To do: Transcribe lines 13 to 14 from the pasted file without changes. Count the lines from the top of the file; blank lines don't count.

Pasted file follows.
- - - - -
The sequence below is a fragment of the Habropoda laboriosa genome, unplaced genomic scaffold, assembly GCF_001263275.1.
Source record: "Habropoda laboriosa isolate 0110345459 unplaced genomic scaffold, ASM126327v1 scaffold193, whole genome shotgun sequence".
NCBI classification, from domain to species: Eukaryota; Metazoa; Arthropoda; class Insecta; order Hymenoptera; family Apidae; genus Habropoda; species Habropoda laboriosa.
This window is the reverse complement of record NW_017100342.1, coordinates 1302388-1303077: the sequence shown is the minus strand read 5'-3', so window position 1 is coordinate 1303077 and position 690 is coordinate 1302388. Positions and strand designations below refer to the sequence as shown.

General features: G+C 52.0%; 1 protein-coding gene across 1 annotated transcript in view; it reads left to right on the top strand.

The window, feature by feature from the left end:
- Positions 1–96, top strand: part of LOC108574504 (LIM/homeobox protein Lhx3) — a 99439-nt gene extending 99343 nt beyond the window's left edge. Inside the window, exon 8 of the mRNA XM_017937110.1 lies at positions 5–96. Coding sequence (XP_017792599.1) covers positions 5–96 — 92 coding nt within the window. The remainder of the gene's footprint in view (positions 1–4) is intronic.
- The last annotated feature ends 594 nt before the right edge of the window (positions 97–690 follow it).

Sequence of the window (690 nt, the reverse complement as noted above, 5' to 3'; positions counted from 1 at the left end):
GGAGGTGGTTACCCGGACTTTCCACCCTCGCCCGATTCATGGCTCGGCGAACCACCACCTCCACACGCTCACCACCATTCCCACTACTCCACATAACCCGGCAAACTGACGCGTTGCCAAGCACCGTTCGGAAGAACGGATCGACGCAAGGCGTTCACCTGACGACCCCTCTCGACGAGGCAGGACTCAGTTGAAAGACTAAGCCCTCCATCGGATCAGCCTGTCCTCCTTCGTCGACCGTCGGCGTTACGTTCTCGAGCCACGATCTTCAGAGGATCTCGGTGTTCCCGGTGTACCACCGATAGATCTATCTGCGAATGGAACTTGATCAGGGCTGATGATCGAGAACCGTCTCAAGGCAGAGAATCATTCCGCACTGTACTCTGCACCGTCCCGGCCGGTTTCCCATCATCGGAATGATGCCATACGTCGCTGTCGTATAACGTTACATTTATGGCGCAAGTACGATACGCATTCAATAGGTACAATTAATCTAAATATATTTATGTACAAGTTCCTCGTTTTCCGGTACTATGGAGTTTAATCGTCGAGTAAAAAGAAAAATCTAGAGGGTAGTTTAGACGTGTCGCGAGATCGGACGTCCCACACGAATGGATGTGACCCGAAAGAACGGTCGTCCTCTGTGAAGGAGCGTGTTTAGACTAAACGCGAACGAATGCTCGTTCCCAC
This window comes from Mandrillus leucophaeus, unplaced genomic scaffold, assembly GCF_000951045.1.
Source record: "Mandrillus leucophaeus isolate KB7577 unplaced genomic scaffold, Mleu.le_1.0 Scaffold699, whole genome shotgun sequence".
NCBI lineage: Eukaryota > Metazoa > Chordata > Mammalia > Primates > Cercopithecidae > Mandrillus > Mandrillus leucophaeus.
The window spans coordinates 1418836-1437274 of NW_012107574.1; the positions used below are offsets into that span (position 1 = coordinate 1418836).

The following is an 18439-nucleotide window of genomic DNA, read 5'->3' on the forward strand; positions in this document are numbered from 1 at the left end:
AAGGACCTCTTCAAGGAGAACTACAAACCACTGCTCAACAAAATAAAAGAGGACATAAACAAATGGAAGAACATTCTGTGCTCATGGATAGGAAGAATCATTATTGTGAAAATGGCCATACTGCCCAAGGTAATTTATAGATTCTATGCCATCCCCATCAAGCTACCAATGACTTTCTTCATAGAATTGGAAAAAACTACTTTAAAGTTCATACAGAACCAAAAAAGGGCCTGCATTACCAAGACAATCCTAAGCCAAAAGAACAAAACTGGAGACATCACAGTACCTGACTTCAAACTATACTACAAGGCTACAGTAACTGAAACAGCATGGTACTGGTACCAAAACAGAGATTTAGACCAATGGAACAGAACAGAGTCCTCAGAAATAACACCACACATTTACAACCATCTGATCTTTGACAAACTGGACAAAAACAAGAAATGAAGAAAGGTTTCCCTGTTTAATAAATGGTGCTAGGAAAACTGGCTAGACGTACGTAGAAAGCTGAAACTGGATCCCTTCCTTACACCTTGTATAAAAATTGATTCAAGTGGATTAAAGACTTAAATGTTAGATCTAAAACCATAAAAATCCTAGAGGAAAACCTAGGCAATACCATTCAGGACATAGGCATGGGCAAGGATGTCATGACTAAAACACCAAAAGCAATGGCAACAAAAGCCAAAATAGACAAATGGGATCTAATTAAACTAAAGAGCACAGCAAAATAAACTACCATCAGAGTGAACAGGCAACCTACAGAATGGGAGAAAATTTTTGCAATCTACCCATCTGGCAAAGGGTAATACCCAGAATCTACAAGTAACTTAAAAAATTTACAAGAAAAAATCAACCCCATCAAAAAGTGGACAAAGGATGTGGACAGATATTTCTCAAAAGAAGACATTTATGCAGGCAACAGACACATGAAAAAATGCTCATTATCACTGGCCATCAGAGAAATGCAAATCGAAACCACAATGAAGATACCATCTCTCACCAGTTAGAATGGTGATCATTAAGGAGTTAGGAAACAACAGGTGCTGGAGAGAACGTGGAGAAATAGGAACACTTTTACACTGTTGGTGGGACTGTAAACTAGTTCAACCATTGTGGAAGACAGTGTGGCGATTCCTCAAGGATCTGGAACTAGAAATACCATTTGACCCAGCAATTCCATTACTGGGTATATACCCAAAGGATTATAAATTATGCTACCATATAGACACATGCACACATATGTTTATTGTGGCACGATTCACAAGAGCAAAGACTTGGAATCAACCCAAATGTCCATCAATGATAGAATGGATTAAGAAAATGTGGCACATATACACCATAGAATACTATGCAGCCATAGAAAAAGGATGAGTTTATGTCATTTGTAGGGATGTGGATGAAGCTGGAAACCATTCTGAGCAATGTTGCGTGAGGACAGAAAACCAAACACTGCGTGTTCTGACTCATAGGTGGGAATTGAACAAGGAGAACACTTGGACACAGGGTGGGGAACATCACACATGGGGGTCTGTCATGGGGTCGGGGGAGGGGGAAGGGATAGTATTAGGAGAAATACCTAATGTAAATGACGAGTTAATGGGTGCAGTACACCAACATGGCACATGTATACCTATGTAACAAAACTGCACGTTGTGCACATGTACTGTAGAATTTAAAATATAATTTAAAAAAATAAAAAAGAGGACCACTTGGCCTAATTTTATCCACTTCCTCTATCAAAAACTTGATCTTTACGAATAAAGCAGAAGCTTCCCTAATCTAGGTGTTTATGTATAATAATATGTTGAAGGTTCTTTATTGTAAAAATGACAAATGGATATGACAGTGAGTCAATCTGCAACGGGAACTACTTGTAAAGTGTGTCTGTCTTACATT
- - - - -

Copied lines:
NCBI lineage: Eukaryota > Metazoa > Chordata > Mammalia > Primates > Cercopithecidae > Mandrillus > Mandrillus leucophaeus.
The window spans coordinates 1418836-1437274 of NW_012107574.1; the positions used below are offsets into that span (position 1 = coordinate 1418836).